Apple Watch scammers turn trash into cash


If you've seen these two guys who may be scamming stores, there could be a reward in it for you.
Photo: Encinitas Sheriff's Department/Jim Merithew

We fully support efforts to reuse and recycle garbage, but two Apple Watch scammers are using their conservation powers for evil.

The Encinitas, California sheriff’s department is on the lookout for these men (pictured above), who have worked out an effective and completely infuriating way to convert a water bottle and a few paper towels into hundreds of dollars. And authorities are offering a reward of up to $1,000 for information leading to their arrest.

Apple goods are common targets for criminals, especially in exchange deals, due to their high retail value. We still remember the guy who made over $40,000 exchanging broken phones for refurbished ones, which he then sold. We also had the case of the kids in Detroit who were selling iPhone boxes filled with Play-Doh. Or the wonderful human being who was sold bags of sugar that he claimed were brand-new iPhones.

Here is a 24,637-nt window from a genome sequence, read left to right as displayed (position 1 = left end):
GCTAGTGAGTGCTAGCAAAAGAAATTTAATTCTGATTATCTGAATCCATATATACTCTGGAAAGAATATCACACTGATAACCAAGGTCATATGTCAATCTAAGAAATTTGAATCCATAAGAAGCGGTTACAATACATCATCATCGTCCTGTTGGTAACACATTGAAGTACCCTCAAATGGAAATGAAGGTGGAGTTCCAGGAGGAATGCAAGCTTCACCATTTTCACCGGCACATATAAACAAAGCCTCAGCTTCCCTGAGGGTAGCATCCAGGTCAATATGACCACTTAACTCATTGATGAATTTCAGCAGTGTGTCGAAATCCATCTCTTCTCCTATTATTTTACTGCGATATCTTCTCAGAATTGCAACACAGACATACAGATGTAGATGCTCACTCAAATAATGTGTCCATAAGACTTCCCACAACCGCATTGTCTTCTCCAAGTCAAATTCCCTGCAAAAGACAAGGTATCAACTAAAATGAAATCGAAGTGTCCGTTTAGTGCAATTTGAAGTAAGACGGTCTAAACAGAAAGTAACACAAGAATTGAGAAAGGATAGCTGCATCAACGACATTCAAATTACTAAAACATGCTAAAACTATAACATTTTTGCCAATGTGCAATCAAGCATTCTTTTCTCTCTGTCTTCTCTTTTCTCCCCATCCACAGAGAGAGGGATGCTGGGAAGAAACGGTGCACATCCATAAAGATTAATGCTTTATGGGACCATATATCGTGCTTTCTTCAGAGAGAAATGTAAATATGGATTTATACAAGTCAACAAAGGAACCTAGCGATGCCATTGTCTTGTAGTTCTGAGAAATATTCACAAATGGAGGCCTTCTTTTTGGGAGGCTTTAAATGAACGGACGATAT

Those last two were easy enough to catch; don’t buy expensive things from people you just met on the street. But this new set of crimes is a bit more insidious.

The scam involves returning an “unopened” Apple Watch to a store in exchange for cash. But what employees don’t know is that the box has, in fact, been opened, stuffed with the aforementioned trash items for weight, and re-shrinkwrapped. So the next person to buy that package gets some refuse while the criminals walk off with some Apple Watch money.

Apple Watches aren’t cheap; investigators say that the thieves have made over $5,200 with this scam. And that’s like 20 Sport models.

We don’t know why stores are offering cash, since the thieves probably don’t have receipts to offer. Although we suppose it’s possible that they’re buying Apple Watches legitimately, selling them, and then keeping the box to return for a full refund later. It would be incredibly smart if it weren’t so horrible, dishonest, and lazy.

Oh, and illegal. It’s completely illegal.

Authorities are having difficulty catching the perpetrators because they keep moving around. They’ve run the scam in 10 different cities in California and Nevada, so odds are they aren’t hitting the same stores twice. Understandably, we suppose.

Anyone with information that can identify these two can contact Sgt. Rich Eaton at (760) 966-3500. You can also make an anonymous tip to Crime Stoppers at (888) 580-8477.